This article was original published on Documentary.org (Documentary magazine) by the International Documentary Association.
“Why isn’t FRONTLINE more like Minecraft?”
In her keynote address to the AFI DOCS Filmmaker Conference, FRONTLINE executive producer Raney Aronson-Rath relayed her 9-year-old son’s question posed at an MIT Open Docs Media Lab event. (For the uninitiated, Minecraft, the virtual reality creation game, is the hottest activity around for the most native of digital-natives, the pre-tween iPad generation.) Aronson-Rath spoke of being inspired at her week-long immersion into nonlinear storytelling ideation at MIT, and the importance of paying attention to the Minecraft question—and a Minecraft-playing audience—as the future of documentary storytelling continues to unfold.
For the filmmakers, strategists, industry professionals and film students in attendance at this year’s Conference (June 18-19), the future of documentary was a central theme, along with risk-taking in the blurred lines between documentary storytelling and investigative journalism. The Washington, DC-based conference, presented in partnership with IDA, also focused on its own native themes: the deep impact and connection between documentaries and public policy, legislation and public affairs.
AFI DOCS’ director, Michael Lumpkin, kicked off the conference with his introduction of Aronson-Rath, newly promoted to FRONTLINE’s executive producer role after several years as in the deputy spot. Aronson-Rath, now responsible for long- and short-form programming and multi-platform growth, spoke about her strong commitment to digital-native projects while continuing to embrace the tenets of FRONTLINE’s legacy long-form work.
“A big question that came up at the PBS conference this year was, ‘What is FRONTLINE’s future?’” Aronson-Rath related. “There’s no question documentary and investigative journalism has a strong future. The common denominator is that we will continue to focus on strong journalism and strong storytelling, and the great challenge is how we will do that across platforms. Documentary is an enduring form, and it’s remarkable to see how enduring it is, particularly on digital platforms.”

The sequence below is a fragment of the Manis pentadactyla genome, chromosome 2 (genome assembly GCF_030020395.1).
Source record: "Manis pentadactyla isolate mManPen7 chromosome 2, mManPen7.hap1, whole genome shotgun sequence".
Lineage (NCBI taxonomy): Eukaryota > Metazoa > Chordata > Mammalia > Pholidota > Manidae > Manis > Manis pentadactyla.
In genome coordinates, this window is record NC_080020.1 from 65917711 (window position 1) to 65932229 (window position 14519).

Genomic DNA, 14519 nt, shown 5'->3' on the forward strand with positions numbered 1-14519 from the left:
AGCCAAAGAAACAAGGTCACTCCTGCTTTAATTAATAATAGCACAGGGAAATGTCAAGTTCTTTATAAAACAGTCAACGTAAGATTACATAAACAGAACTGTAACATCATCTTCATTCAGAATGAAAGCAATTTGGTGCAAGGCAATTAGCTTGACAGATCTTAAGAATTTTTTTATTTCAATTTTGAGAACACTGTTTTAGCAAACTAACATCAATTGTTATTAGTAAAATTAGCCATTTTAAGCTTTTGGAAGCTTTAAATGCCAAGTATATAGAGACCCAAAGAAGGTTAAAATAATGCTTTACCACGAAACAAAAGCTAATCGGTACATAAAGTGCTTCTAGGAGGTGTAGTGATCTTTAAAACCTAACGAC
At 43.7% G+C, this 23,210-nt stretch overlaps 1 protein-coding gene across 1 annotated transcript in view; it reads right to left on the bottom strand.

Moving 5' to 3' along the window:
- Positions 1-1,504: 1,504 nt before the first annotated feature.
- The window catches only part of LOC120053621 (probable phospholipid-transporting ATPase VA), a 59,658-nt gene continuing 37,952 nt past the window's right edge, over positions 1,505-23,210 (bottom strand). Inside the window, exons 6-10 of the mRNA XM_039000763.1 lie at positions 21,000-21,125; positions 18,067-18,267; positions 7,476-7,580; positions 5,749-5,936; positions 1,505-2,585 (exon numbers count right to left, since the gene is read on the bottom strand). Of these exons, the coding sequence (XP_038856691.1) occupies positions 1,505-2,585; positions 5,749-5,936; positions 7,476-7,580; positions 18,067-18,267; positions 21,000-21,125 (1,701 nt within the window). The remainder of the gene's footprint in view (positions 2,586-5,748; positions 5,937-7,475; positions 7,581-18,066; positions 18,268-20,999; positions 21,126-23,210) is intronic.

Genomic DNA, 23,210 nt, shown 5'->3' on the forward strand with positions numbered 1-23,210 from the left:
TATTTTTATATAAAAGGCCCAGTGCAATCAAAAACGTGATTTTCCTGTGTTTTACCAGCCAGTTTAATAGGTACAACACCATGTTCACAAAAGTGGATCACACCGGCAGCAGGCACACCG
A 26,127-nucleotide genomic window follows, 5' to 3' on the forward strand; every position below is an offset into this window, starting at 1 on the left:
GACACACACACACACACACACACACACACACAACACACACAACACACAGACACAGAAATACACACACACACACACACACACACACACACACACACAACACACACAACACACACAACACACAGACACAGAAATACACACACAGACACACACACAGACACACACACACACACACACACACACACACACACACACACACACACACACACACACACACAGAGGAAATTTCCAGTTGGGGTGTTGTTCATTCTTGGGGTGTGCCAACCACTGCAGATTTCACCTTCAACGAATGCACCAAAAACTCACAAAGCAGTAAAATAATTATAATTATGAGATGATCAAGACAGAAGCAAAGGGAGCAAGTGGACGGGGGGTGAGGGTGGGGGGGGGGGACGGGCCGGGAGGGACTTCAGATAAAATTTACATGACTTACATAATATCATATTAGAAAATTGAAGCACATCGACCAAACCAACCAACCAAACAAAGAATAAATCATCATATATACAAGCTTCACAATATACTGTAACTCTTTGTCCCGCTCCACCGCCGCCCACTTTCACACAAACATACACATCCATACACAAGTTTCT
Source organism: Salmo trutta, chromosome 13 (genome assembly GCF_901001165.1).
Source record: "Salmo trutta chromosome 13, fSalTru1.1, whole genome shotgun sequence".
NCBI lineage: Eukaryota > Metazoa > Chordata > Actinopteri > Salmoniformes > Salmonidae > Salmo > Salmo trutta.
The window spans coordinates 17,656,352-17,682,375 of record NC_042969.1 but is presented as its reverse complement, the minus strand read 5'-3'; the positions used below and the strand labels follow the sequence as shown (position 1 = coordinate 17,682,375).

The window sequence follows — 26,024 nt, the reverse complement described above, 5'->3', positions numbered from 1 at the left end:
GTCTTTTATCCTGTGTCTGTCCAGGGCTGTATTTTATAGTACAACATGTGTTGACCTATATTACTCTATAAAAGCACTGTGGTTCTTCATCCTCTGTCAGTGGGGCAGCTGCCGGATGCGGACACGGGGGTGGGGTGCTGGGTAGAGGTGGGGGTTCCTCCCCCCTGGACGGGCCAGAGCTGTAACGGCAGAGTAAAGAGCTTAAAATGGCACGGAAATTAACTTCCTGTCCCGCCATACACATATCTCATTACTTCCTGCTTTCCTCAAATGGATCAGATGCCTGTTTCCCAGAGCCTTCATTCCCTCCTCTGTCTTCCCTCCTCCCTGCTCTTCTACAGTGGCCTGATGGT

Evidence of FRONTLINE’s continued relevance is seen in its upcoming season slate, which includes investigations into transgender identity, the drug war, immigration and ISIS. But, as Aronson-Rath noted, developing digital-native FRONTLINE content is not about repurposing clips from broadcast to TV. The key is to think differently in order to reach digital-native audiences who are unlikely to discover FRONTLINE on broadcast. She cited FRONTLINE’s new YouTube channel, which focuses on developing fully-realized short-form stories. From the upcoming ISIS long-form program, for example, the FRONTLINE team produced a four-minute short-form story, Life in Baghdad, which includes simple reporter narration against footage about everyday life amidst the turmoil of conflict. Aronson-Rath noted the “incredible” interest and response from the online audience—including people finding FRONTLINE for the first time.